Wednesday, May 02, 2007
….we all wandered over to the Conference Welcome Party over at an open air bar on 4th Street. There we saw loads of familiar friends -- fellow writers from previous festivals, now-familiar faces from the festival (including Conference Director Maya Perez), whom I accosted in my usual way. She laughed and offered to buy me a beer. "But the beer's already free!" I said, tossing her the set-up she wanted and needed. "Exactly! Which is why I offered to buy!" (Oh, the fun we had.) I elbow Maya and ask her to confirm that the blazer-clad gentleman behind me is in fact Lawrence Kasdan. She peeks, nods, and dashes away to take a phone call (likely to order some more plagiarizing... the woman is nefarious, I tell you). I suck back my fourth Dos Equis, breathe deep, and stomp over to meet Mr. Kasdan.
I always feel very uncomfortable with these sorts of fan-boy intros, as on the one hand I absolutely wish to respect the man's privacy: he didn’t come to the party, after all, just to be slimed and drooled upon by my adoring ilks, but on the other hand he has enjoyed a great deal of financial success thanks to guys just like me, and if he doesn't want to meet fans, then by jumped up Harry he shoulda stowed his candy ass back at the hotel. (And, yes, this is in fact what my normal every day interior monologue sounds like, and yes, it concerns me as well...)."Mr. Kasdan, I'm sorry to annoy you at a party like this, but I can't let you stand within arm's reach and not ask to shake your hand, sir. You're maybe the reason I ever considered becoming a screenwriter, and I am a huge huge fan of everything you've ever written. Especially Continental Divide."He smiles and shakes my hand. "Wow-- that IS going back a ways!"He turns out to be, like a surprising and refreshing number of the Hollywood folks I've met, a surpassingly kind and decent guy. he accepts my little bit of ass-kissery, and then does something truly cool: he checks my ID badge, reads the name of my script from the festival contest, and insists on talking to me about my writing for a minute or two.Lawrence Kasdan! Lawrence FUCKING Kasdan! I give him the briefest possible description, and he smiles and nods and says "wow, that really sounds interesting. I wish you all the best with that, really." I thank him, tell him to enjoy the rest of his evening, and turn to leave, where I see something else remarkable: Kasdan's wife, Meg, standing back, smiling and watching her man make a 42 year old father of four blush and giggle like a smitten schoolgirl. I lean in and tell her thanks, and she smiles and asks for what? "For sharing him with folks like me. It means a lot." She smiled and patted my arm. I toyed with the idea of copping an ass-squeeze, but opted against it.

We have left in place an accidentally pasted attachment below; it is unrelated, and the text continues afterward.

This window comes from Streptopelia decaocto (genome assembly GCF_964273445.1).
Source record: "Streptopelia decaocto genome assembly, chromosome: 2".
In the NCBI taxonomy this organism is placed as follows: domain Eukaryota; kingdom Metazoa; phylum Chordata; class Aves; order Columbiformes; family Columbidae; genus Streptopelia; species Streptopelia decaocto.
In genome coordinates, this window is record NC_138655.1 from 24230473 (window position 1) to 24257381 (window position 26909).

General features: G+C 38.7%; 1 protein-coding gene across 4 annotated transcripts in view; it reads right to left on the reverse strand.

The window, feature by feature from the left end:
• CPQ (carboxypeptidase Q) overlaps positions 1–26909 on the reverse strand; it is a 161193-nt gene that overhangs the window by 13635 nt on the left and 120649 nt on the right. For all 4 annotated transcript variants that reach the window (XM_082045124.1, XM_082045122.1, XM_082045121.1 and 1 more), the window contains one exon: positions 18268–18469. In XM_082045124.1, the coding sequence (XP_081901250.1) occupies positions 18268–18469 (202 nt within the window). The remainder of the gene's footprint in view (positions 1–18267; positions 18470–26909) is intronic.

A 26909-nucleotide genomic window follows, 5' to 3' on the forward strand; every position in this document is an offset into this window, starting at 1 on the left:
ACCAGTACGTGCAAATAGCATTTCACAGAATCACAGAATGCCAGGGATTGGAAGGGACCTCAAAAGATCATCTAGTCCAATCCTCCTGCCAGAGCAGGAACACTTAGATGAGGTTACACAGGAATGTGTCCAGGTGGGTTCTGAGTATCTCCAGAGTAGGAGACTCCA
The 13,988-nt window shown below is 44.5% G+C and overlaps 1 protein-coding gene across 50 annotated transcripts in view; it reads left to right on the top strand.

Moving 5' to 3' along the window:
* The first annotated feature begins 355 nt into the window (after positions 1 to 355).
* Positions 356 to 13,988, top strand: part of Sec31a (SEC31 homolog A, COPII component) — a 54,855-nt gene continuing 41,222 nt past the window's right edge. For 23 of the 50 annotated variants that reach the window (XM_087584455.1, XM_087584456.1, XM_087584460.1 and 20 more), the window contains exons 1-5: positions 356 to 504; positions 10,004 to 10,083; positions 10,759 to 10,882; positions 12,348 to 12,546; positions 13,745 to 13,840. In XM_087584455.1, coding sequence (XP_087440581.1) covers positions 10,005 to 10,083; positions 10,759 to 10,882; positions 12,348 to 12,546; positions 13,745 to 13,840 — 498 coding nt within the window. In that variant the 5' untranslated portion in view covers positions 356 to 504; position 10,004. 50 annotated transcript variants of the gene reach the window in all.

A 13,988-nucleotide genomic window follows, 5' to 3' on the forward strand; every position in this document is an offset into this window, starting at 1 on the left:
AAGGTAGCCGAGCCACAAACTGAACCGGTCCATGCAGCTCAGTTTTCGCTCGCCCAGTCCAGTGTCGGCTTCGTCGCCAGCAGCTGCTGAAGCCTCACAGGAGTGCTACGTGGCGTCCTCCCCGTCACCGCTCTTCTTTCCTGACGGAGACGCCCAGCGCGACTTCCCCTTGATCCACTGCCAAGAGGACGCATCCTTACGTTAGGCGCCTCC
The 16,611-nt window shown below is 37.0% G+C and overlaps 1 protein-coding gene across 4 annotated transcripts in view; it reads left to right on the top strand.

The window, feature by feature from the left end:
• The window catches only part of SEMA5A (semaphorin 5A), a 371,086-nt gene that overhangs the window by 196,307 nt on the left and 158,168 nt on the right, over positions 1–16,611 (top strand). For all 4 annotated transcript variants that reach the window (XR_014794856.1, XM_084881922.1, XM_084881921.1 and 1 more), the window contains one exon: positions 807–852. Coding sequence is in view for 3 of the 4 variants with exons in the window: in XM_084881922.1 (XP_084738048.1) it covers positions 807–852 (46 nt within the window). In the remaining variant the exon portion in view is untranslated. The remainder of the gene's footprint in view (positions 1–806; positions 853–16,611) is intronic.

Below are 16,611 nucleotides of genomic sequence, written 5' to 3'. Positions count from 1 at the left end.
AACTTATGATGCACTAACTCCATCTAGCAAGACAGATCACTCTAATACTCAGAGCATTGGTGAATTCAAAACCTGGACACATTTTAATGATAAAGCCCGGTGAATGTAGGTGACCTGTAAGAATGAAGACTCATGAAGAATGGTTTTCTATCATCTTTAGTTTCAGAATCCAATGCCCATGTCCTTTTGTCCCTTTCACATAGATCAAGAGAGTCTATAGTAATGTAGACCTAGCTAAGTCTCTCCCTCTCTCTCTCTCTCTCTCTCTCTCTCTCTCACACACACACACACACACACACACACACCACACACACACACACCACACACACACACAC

Register Now for a Producers Badge for the 2007 Austin Film Festival and enter in to a drawing for 1 free nights stay at the Stephen F. Austin Hotel during the 2007 AFF Conference.
For more on this particular blog go to: http://abucketoflove.blogspot.com/2006/10/aff-2006-let-slip-poodles-of-war.html
Tuesday, May 01, 2007
'The Ballad of A.J Weberman' is a documentary film that observes the obsession of A.J Weberman, Bob Dylan's most infamous fan and founder of garbology, the study of trash. As Weberman attempts to understand Dylan's world, the film portrays just how far he will go to get the information he craves. An animated depiction of a recorded conversation between Dylan and Weberman depicts the bizarre relationship these men share. Through 'Dylanology,' Weberman attempts to analyze every aspect of Dylan's life and career in his own erratic way."
The film won the Raindance Award from the British Independent Film Awards. For more information visit www.balladofajweberman.com
May 6th • Teaching Austin: 125 Years of Public School Education @ 7:45pm, IMAX Theater, Bob Bullock TX State History Museum
May 20th • Flatland @ 3pm, Regal Arbor